Interns Kariema and Jason were warm and insightful.  I walked into the office for the first time and was immediately introduced to two very intelligent and amiable people.  Here, I did not worry about teamwork issues or miscommunication.  For my friends at the American Geographical Society, were always respectful of others recommendations and tasks.  At the annual AAG meeting showcased in mid-town New York and the Marriot, we interns had the task of designing our booth with the simple materials on hand.  With patience, a few laughs, and some snacks Kariema graciously offered, we created a very neat display.  I will miss the laughs and hyper-politicized conversations we had around the aged wooden lunch/project table.  And what was especially cool was when Maria would join us.  She always promoted lunchtime and would join us, shedding her boss image as she laughed with us about silliness.

I intend on giving the office a call back sometime in the next year, for I can’t wait to work there again if the opportunity is available.  And I hope to see new faces and work as a group to complete projects.  And when I get back, I’ll be sure to encourage an afternoon walk to Hudson Bay with ice cream.



Samantha Motley

Working with History

As someone who grew up in Brooklyn, right next to Manhattan, I took for granted all of the opportunities this city had to offer.  It was only when I decided to attend Rutgers University in New Brunswick, New Jersey that I truly missed everything about this great city.  When the chance arose to intern in Brooklyn at the American Geographical Society, I jumped at it.  The eleven weeks that followed would be filled with many educational, as well as fun tasks. 

The week I arrived happened to be the week of the AGS conference.  This is a semi-annual event where AGS board members, staff, and councilors come together to discuss the events of the past six months as well as plan for the future.  I helped organize the event and put together booklets containing the information needed for the conference.  My next task would be a little more detailed and time consuming.  I was asked to go through our list of emails for all of the small newspapers to which we send our op-eds to.  Many of these emails had been changed or simply did not exist anymore and it was my job to update them.  I went through all of the small newspapers throughout the country and added new contacts that were not in our system.  This would enable us to reach out to as many small towns as possible and spread information about AGS.  I was then asked to go through our list of subscribers and update their emails and other information. 

My next project was going through old documents and files from previous decades and digitizing them. There were old workmen’s compensation forms as well as old paychecks stubs and tax forms.  I found paperwork dating as far back as the 1920’s and was able to get a glimpse of how business was managed in the earlier days of the Society. 

Our office on Court Street is home to an extensive library containing books with topics ranging from polar exploration to imperialism to baking recipes.  It was my job, along with one of my fellow interns, to make a spreadsheet of all of the books along with their author, publication date, and main themes. By compiling this spreadsheet, we made it possible for staff to find any book in a quick and easy way.  There were a number of very interesting books published in all different states, as well as different countries, that dated back as far as the late 1800s. Going through these books gave me insight into many different cultures and lifestyles of people around the world.  There were also a number of maps, atlases, bibliographies, and dictionaries of foreign languages.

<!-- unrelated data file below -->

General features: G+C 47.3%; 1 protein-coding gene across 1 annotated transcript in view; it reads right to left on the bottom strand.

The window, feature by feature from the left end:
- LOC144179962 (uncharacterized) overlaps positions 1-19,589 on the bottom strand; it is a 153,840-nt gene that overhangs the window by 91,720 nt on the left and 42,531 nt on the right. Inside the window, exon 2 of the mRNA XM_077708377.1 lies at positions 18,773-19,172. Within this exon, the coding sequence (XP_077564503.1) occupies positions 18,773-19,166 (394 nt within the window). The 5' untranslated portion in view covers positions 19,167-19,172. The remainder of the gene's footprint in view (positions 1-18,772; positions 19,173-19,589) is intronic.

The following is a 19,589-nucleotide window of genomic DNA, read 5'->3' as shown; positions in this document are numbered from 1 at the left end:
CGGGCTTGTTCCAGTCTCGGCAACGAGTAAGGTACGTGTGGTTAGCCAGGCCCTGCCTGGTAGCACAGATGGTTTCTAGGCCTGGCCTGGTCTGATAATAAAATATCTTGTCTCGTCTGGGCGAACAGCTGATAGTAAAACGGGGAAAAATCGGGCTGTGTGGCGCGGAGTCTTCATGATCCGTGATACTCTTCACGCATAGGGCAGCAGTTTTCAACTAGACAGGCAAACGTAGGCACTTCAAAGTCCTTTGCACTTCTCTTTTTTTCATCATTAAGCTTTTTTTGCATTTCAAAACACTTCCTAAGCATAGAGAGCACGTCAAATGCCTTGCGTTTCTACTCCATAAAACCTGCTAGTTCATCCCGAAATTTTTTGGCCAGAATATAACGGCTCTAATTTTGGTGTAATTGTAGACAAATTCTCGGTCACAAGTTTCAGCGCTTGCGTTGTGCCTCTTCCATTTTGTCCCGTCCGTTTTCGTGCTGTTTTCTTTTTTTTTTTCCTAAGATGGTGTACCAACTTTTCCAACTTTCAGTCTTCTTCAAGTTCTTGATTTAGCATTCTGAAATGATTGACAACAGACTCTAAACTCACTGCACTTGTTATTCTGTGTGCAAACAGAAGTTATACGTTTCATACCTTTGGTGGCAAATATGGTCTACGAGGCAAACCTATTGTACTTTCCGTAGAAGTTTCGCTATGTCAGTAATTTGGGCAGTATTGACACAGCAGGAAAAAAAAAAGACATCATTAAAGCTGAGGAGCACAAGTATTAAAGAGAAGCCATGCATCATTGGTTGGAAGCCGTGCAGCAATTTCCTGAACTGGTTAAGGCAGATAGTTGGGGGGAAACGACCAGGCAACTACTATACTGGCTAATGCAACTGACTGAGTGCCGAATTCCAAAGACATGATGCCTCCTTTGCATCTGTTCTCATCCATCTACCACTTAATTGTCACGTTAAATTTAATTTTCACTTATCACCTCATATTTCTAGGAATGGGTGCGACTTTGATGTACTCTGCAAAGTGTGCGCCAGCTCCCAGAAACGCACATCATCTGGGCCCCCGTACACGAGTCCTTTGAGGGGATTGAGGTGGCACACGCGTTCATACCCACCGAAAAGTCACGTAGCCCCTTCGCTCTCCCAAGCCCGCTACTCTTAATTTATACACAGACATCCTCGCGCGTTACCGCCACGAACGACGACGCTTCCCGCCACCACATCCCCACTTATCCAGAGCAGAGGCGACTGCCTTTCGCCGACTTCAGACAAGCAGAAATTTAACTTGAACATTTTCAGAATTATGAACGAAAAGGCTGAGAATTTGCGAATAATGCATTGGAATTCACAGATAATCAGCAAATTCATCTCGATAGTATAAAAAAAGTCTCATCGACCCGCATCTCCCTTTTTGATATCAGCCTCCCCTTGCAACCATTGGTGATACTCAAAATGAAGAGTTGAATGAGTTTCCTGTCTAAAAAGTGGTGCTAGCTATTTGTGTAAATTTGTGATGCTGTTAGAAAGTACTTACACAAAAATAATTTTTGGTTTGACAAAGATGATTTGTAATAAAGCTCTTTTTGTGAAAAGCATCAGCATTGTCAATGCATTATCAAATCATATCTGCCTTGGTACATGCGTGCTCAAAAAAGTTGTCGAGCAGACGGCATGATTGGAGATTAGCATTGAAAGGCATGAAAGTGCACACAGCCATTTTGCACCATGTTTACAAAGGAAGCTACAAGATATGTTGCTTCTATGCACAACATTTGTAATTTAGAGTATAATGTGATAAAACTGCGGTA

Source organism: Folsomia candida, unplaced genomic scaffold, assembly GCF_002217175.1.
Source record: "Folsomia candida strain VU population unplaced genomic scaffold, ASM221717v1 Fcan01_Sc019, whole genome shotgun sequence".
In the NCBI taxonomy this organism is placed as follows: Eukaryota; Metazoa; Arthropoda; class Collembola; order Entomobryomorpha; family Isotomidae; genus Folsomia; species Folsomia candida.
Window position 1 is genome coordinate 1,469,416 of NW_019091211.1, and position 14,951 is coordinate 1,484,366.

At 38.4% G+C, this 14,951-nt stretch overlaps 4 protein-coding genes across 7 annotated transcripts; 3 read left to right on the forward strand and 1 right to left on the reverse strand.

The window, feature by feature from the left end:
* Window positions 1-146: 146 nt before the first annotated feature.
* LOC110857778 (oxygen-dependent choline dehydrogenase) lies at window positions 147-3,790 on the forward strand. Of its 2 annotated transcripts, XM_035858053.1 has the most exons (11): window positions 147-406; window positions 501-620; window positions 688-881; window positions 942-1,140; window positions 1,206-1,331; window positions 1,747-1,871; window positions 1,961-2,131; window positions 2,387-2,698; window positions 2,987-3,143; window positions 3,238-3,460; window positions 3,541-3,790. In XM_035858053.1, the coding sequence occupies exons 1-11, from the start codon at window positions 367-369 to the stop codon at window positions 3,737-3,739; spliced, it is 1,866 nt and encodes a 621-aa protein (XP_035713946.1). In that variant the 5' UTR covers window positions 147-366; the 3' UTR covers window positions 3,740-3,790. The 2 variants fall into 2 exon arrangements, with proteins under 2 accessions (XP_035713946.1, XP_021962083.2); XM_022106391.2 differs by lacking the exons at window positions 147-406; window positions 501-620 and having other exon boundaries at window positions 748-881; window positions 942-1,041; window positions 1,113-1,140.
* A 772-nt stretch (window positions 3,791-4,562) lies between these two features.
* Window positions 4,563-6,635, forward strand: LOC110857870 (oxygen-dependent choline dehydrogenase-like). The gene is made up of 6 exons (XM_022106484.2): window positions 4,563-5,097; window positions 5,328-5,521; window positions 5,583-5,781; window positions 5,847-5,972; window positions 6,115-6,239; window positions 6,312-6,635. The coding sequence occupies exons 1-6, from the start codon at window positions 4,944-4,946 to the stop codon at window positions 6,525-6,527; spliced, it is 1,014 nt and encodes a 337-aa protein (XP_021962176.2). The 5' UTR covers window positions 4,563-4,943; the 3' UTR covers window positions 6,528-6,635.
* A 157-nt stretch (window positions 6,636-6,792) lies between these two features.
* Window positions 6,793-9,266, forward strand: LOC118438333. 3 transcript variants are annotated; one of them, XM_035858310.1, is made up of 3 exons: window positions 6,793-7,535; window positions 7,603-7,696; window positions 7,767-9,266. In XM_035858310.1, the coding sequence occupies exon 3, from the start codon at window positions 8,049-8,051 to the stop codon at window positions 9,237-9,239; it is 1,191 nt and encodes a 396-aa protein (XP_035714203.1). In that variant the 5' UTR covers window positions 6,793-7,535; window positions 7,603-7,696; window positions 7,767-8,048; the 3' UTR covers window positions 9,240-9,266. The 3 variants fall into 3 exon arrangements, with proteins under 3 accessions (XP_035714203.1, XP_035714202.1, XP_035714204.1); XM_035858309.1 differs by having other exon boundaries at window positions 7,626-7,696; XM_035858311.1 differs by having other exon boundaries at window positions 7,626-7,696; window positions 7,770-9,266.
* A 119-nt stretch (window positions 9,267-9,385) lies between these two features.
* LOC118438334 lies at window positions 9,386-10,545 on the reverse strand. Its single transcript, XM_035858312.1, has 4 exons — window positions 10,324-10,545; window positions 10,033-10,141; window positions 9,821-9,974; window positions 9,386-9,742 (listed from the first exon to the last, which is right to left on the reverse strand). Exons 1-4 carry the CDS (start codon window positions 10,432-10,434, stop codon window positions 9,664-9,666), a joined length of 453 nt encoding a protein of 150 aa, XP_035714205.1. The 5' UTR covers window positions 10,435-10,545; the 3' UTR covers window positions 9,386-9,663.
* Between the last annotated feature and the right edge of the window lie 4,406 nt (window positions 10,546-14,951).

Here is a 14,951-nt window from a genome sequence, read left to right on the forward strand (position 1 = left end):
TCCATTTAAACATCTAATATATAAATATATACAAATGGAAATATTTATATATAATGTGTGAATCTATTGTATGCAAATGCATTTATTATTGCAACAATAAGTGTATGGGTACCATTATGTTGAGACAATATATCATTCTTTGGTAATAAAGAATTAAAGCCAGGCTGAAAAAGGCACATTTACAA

My final task was to go through our AGS website and liven it up a little bit.  A few changes were needed since we had just moved our office from Wall Street to Court Street.  I wanted to make sure everything was updated as well as make sure it was as user friendly and easy to navigate as possible.  I want visitors to the site to be able to learn what AGS does as well as what individuals can do to get involved.

As I finish writing this on the Monday of my last week of my internship I cannot help but think how fast these weeks have flown by.  From the moment I walked into this office, I was immediately greeted with smiling faces and amiable personalities.  I have learned a great deal during my time here, lessons I will carry with me into the real world.




Christina K. Holmes

Interning at AGS

Working at the American Geographical Society is sort of what I imagine acting in a BBC period drama might be like: exciting to be a small part of history, and at the same time attempting to be relevant to an audience in the 21st century. AGS has a rich history, which is what I was initially attracted to when looking at their internship program. But as I began working there, I realized what was more interesting still, was their efforts in keeping geography relevant in today's globalized world.

I first became interested in geography as a high school student in London. In England, geography is a popular school subject as well as a popular major at the university level. I hoped to pursue geography at the collegiate level in the States but was disappointed to learn my university did not offer it. I took as many classes as closely associated with geography as I could, and upon graduating in May, was happy to find the internship here at the AGS.